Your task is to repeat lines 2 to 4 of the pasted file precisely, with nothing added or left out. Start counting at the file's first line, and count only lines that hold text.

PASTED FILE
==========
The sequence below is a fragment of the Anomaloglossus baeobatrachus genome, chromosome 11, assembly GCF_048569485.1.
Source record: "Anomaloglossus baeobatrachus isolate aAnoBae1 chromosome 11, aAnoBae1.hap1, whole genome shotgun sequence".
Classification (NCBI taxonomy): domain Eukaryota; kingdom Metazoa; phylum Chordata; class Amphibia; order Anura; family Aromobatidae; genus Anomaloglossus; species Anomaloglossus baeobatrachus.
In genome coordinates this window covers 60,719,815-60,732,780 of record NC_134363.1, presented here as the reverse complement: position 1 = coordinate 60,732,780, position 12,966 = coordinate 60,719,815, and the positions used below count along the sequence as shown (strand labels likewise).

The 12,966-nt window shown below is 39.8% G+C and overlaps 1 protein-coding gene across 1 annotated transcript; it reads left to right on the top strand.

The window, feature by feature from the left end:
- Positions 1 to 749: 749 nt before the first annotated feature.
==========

Source record: "Anomaloglossus baeobatrachus isolate aAnoBae1 chromosome 11, aAnoBae1.hap1, whole genome shotgun sequence".
Classification (NCBI taxonomy): domain Eukaryota; kingdom Metazoa; phylum Chordata; class Amphibia; order Anura; family Aromobatidae; genus Anomaloglossus; species Anomaloglossus baeobatrachus.
In genome coordinates this window covers 60,719,815-60,732,780 of record NC_134363.1, presented here as the reverse complement: position 1 = coordinate 60,732,780, position 12,966 = coordinate 60,719,815, and the positions used below count along the sequence as shown (strand labels likewise).